Embracing camp culture . . . As a grown up

It’s the end of summer. Kids are coming back from a mind-boggling variety of summer camps–from week-end art camps to stay-for-a-month horse riding camps and everything in between. But while I was reading American Airlines in flight magazine I saw an ad for a different kind of camp, a camp for grown ups. The “Game of Thrones” camp is a role-playing camp and so authentic they only dry clean the real fur cloaks twice a year. One can only imagine the authentic smell.

That article got me thinking about my own, most recent (and more pleasantly scented) grown up camp experience at Full Moon Resort in the Catskills. It’s called Music Masters Camp because the resort invites different master musicians to host week long intensive music camps. Usually about 100 Campers leave their cell phones and good internet behind for the woods and streams and their new home; tents, cabins, barns, and a communal dining hall.

My particular camp, the “Three of a Perfect Pair” music camp is held in August and hosted by three musicians who have played in the legendary group King Crimson: Pat Mastelotto (my husband) Tony Levin and Adrian Belew. King Crimson is considered the godfather to a genre of tricky and difficult-to-play music called ‘Progressive’, and it attracts a unique combination of talented musicians and brainiac fans. No, I am not a musician, nor a brainiac fan. I went with my husband.

For the first couple of years of attending this camp, I maintained my role as an interested observer. But a wondrous thing happened; I became one of them. This camp is now my camp, these Campers are now my people. It’s more like being invited to join a secret society and discovering, in addition to a common interest, a love for each member. We even have our own ‘Honk’. How did this happen?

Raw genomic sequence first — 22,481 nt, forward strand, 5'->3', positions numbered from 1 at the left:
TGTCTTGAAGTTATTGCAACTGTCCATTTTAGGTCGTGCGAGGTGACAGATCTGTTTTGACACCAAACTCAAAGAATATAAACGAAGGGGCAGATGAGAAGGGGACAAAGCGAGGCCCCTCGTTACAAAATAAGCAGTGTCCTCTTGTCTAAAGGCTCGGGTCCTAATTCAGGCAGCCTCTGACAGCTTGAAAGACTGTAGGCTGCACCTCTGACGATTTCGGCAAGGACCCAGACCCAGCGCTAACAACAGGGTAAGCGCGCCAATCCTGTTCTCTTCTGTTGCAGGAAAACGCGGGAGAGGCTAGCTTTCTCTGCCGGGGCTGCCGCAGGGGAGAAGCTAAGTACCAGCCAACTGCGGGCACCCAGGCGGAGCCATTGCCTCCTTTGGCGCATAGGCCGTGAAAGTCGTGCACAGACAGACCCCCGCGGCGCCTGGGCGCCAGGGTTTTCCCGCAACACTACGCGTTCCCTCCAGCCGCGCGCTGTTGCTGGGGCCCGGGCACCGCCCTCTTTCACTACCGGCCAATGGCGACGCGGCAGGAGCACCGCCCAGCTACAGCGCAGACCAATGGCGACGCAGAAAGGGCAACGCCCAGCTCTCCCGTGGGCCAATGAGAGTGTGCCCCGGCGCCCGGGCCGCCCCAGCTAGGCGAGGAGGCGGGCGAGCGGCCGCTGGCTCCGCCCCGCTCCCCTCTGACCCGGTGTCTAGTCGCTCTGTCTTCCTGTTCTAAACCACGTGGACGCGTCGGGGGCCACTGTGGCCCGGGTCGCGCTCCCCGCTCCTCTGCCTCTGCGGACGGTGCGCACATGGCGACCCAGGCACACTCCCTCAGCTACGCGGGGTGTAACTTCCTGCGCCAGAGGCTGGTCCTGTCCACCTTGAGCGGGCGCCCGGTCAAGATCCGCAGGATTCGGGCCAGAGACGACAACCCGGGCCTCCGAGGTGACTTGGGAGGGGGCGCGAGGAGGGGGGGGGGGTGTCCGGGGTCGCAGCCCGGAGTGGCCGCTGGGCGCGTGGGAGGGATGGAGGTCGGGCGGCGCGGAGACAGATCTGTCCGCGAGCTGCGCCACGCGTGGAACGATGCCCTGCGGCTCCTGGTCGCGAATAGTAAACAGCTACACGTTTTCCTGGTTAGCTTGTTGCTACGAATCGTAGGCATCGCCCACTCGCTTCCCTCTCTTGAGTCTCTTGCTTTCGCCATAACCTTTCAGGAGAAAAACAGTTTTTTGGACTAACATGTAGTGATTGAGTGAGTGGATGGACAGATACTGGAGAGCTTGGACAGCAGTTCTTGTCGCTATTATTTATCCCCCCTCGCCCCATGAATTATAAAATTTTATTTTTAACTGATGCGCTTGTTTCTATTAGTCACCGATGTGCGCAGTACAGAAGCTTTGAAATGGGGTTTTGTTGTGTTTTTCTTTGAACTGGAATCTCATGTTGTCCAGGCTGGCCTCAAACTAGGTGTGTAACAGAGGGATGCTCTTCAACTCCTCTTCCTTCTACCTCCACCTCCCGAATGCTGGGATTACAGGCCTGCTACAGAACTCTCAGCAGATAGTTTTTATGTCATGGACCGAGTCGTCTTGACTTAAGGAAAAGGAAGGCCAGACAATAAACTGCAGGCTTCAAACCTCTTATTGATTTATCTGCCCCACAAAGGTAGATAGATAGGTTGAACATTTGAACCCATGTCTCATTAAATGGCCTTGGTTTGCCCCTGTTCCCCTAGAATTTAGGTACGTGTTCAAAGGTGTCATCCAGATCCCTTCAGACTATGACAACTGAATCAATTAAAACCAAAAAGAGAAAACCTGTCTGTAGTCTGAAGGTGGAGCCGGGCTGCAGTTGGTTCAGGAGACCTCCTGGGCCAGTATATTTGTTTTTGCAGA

It’s a simple technique, really, and it’s frequently used by foreign language schools. It’s called ‘immersion’. I was immersed up to my eyeballs in camp culture. And it changed me.

How does camp culture work? Professor H. W. Scarlett once wrote, “You get a rustic setting, away from modern devices … so you’re connected to the natural world and thrown back for the first time on your own instincts. Camp stresses caring – not a phony kind of care, but a very deep caring for the group. It takes time to develop that sense of community.” That’s why going every year seems to be important, and why it took a few years for camp to ‘take’ with me. You can’t just observe camp; you must immerse yourself in it.

Real camps, of course, sell the dream of perfecting something; that’s why you sign up. It actually does happen, but that’s not the treasure you take back with you to the real world. The true value you get from the camp experience is change. As camp photographer Avraham Banks wrote, “Now i feel like an old piano that was finally tuned. For how long will i maintain the change? There are people i met that made my life better.”
Me too Avi, me too.